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Documentary on Japan's wartime crime to premiere in U.S., raise voice for Chinese victims of sex slavery
Last Updated: 2018-07-02 16:10 | Xinhua
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For more than 10 years Zhang Shuangbing, a retired Chinese village teacher, painstakingly recorded the heart-wrenching experiences of 129 Chinese women who were forced into sexual slavery by Japanese invaders during World War II (WWII).

Zhang had one passion. With many of the victims of Japan's wartime brutality passing away, he wanted to record the gutting past to prevent it from fading into oblivion.

This week, his mission will receive a boost with "Great Cold," a documentary made by Chinese director Zhang Yueping based on his records, premiering in San Francisco.

The screening will be held ahead of another wartime signpost. July 7 will mark the 81st anniversary of "the Marco Polo Bridge Incident" that marked Japan's full-scale invasion of China in 1937.

"On this occasion, we must not forget history, and we should speak out ... condemning the Japanese government for covering up the war crimes of imperial Japanese troops and its attempt to deny the facts of their atrocities," Jennifer Cheung, chair of the Rape of Nanking Redress Coalition, an organization of Asian-Americans pursuing redress from the Japanese government, said.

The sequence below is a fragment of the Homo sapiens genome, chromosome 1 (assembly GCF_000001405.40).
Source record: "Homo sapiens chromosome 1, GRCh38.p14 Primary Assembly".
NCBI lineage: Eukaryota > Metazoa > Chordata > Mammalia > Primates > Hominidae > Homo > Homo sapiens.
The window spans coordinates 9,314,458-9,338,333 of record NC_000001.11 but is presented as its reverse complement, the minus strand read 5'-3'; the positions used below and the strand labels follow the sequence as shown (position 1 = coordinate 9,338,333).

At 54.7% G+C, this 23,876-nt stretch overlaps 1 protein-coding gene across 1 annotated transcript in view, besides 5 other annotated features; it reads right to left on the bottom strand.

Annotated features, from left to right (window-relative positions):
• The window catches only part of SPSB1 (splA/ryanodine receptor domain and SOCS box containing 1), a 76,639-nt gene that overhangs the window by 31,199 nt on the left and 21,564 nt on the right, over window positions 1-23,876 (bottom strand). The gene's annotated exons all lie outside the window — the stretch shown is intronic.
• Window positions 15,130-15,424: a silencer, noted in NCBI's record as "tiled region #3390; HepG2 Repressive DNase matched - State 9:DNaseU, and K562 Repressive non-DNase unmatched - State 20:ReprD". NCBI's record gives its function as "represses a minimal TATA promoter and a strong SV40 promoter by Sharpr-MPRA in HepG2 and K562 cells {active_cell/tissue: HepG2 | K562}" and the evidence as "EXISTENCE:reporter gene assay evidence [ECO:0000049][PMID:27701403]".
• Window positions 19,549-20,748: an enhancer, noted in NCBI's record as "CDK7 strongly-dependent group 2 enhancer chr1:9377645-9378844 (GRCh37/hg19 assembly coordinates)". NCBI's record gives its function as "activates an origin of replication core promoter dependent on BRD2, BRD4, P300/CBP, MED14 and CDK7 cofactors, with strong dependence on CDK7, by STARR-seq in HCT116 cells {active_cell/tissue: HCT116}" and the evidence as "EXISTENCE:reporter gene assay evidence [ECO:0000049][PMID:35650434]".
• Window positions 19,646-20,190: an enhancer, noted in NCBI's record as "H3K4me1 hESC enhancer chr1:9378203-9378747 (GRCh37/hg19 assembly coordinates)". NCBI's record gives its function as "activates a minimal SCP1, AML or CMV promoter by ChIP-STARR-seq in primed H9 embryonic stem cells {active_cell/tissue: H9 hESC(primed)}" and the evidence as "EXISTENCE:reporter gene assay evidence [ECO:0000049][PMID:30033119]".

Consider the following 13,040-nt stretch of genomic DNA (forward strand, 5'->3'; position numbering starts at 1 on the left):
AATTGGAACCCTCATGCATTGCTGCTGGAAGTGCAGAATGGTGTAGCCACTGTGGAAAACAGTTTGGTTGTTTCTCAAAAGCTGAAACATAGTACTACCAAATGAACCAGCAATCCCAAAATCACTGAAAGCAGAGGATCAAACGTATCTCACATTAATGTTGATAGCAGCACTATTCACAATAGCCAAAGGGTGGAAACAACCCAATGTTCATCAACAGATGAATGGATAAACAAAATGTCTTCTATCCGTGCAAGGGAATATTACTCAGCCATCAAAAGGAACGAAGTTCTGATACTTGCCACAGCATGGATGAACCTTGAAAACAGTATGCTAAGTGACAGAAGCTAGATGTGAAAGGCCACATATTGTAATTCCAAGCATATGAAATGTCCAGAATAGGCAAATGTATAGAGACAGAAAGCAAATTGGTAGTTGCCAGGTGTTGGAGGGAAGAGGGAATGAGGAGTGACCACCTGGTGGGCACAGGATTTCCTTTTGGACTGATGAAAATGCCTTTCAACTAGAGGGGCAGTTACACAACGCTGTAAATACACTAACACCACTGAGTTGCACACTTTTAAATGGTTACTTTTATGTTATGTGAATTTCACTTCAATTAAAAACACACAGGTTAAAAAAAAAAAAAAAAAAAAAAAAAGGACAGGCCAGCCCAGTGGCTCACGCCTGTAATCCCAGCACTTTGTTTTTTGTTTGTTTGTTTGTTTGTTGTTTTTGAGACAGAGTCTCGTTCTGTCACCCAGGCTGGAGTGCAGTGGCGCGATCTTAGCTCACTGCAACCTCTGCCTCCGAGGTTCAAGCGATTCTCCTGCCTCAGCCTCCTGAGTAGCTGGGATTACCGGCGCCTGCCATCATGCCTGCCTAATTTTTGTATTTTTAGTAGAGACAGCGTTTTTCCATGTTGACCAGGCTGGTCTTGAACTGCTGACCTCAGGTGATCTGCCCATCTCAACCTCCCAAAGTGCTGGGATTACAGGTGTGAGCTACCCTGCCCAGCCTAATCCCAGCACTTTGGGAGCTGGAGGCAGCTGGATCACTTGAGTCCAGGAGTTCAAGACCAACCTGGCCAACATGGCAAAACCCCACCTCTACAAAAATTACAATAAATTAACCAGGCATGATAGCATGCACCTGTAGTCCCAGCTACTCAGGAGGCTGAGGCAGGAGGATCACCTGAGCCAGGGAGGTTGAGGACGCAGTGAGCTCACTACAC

Cheung, speaking at a press conference on the film, said official data show Japanese troops forced more than 200,000 Chinese women into sexual slavery during WWII, euphemistically calling them comfort women.

Lillian Sing, a retired judge, said the true story of one of the few survivors must be told to the public.

"I hope the premiere ... (will) promote justice for the 'comfort women'," she said

Bing Le Cai, principal of the San Francisco-based Central Chinese High School in America, said the documentary will help the young generations know history and the evils of war better.

"The young generations are our future and the future masters of the world, and the way they look at things will determine the direction of the future world," Cai said.

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